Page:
(March 26) The clock is ticking and the meter is running on U.S. exporters, but Congress continues to struggle to repeal an export tax subsidy the World Trade Organization has ruled illegal.

On March 24, Senate Majority Leader Bill Frist, R-Tenn., pulled the bill that would repeal the Foreign Sales Corp./Extra Territorial Income tax benefit from the Senate floor after failing to secure the 60 votes needed to end debate and limit amendments. Democrats had sought assurances they would get a vote on a controversial over-time pay amendment for white-collar workers and other amendments.

The European Union already saddled a wide variety of U.S. exports, including horticultural products, with a 5% tariff as a countermeasure to U.S. failure to repeal the FSC/ETI law.


That tariff will increase 1% each month that Congress fails to act — potentially rising to a cap of 17% next March.

The extra tariff is targeted at a variety of fresh produce, including cherries, asparagus, plums, onions, peaches, celery, navel oranges, avocados, peppers, sweet corn and lemons. The tariff also hits dried fruit, juices and cash-ews.

The market share of those U.S. items in Europe is fairly small — typically 1% to 2% of imported value.

However, sweet corn from the U.S. accounted for 10% of European Union import value of that commodity in 2002, and fresh asparagus from the U.S. accounted for 3.5% of European import value for that item.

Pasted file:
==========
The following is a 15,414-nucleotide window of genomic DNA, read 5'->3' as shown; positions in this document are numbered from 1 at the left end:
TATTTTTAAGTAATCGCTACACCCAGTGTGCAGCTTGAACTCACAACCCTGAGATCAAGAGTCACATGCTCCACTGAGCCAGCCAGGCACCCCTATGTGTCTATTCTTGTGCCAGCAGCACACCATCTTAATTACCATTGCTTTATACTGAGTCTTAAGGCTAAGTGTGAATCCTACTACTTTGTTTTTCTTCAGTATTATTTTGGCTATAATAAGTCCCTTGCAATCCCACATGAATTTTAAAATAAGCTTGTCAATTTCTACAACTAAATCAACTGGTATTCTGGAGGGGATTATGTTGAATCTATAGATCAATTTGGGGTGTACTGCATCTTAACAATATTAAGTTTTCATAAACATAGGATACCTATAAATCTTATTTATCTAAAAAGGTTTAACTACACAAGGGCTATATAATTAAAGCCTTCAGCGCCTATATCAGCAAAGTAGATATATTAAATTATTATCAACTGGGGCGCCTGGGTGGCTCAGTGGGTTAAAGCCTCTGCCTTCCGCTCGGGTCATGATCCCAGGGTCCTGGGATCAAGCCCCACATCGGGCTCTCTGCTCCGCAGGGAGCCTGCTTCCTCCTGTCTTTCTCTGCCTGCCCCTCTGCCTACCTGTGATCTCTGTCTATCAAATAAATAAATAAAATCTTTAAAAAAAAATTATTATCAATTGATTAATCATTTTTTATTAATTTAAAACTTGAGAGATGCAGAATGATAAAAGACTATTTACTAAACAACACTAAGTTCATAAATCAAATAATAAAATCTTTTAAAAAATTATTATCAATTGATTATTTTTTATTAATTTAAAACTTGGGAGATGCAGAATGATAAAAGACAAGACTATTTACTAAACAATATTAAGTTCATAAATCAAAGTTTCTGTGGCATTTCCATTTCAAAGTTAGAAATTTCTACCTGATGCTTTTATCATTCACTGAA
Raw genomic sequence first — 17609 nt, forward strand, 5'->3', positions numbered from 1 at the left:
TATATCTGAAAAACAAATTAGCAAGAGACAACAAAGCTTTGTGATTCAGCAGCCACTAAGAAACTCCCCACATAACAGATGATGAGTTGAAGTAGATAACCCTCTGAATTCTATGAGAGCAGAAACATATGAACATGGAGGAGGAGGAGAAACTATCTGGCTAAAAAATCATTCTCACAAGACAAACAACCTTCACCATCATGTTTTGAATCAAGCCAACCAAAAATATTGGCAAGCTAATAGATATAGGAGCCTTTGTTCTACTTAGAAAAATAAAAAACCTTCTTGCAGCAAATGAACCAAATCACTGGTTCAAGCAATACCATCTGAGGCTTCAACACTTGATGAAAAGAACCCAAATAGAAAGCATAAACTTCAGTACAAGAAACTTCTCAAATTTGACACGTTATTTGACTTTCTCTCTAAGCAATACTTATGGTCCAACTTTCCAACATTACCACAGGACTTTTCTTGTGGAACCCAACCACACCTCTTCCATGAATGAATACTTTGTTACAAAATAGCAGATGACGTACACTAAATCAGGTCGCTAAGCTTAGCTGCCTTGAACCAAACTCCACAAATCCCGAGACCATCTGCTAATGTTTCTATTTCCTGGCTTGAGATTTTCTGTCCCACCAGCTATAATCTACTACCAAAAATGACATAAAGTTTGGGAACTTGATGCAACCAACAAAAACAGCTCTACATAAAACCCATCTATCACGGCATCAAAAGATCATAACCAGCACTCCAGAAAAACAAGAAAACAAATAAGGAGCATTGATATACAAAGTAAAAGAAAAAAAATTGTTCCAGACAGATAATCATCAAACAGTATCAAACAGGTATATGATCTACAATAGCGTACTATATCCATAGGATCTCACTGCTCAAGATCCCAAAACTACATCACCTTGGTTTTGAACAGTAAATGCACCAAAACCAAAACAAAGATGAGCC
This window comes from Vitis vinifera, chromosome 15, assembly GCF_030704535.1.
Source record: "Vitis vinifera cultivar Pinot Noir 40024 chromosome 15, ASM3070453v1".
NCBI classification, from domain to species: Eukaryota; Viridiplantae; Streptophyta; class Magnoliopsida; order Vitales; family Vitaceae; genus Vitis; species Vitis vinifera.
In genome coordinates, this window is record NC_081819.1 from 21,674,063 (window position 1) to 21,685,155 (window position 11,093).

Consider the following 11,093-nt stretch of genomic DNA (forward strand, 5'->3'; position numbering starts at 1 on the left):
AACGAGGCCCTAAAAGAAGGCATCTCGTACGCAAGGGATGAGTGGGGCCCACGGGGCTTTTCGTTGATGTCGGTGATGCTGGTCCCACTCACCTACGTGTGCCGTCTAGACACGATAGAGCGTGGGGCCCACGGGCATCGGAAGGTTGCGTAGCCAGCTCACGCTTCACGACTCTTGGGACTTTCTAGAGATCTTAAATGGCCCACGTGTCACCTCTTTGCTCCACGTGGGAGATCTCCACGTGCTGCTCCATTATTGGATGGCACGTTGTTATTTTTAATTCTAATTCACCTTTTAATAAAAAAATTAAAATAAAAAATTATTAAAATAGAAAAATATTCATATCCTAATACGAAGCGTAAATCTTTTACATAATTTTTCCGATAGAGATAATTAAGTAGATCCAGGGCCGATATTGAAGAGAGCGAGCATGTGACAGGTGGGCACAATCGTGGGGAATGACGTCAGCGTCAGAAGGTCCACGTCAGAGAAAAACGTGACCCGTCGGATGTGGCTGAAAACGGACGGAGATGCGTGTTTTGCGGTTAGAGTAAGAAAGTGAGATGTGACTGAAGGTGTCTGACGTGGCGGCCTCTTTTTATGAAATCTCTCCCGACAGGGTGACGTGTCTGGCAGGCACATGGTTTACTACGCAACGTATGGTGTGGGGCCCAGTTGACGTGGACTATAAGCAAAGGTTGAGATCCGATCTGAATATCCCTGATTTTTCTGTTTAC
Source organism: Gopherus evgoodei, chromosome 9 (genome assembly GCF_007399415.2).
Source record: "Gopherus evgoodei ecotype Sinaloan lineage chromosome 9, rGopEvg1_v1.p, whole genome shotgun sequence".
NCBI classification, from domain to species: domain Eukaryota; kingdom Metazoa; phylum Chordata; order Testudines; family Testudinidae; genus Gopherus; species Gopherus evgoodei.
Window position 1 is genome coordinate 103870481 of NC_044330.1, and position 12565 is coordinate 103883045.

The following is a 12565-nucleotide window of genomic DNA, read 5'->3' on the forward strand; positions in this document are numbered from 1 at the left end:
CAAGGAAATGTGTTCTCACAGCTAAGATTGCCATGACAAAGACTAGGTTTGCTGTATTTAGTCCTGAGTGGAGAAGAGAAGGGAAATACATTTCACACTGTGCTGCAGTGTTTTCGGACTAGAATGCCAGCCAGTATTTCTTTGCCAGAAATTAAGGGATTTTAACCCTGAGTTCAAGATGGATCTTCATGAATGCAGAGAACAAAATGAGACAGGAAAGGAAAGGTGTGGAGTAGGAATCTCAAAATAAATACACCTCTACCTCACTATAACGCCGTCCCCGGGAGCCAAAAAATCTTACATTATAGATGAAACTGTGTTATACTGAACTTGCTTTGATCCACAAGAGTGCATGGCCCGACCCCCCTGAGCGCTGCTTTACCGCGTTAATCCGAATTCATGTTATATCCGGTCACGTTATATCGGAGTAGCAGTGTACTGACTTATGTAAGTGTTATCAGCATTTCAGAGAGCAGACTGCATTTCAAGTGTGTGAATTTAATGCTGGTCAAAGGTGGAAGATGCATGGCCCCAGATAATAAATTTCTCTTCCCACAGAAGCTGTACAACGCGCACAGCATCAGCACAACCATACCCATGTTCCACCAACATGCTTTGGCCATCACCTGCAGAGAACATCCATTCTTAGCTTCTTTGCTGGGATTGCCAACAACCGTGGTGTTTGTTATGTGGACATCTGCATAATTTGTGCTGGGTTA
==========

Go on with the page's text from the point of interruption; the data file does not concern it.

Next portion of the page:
California tree fruits also are important exports to Europe and will suffer from the tariff once their season be-gins.

Congress doesn’t seem close to resolving the issue.


One Wash-ington lobbyist, speaking on condition of anonymity, said big corporations such as Microsoft, John Deere and Caterpillar are dragging their feet in supporting a repeal of the FSC/ETI because they continue to reap benefits from the law.

“Every day they can ship and get paid is to their advantage. They can stretch this out another year,” he said.

The irony is that many of the farmers who use John Deere tractors are paying the price for inaction by Con-gress, he said.

The House also is bogged down in trying to repeal the export subsidy. House Ways and Means Committee Chairman Bill Thomas, R-Calif., suggested March 23 it may be next year before Congress can pass the measure.

Thomas said repeal of the export tax subsidy was one of the top priorities for the U.S. and chided the business community for blocking it.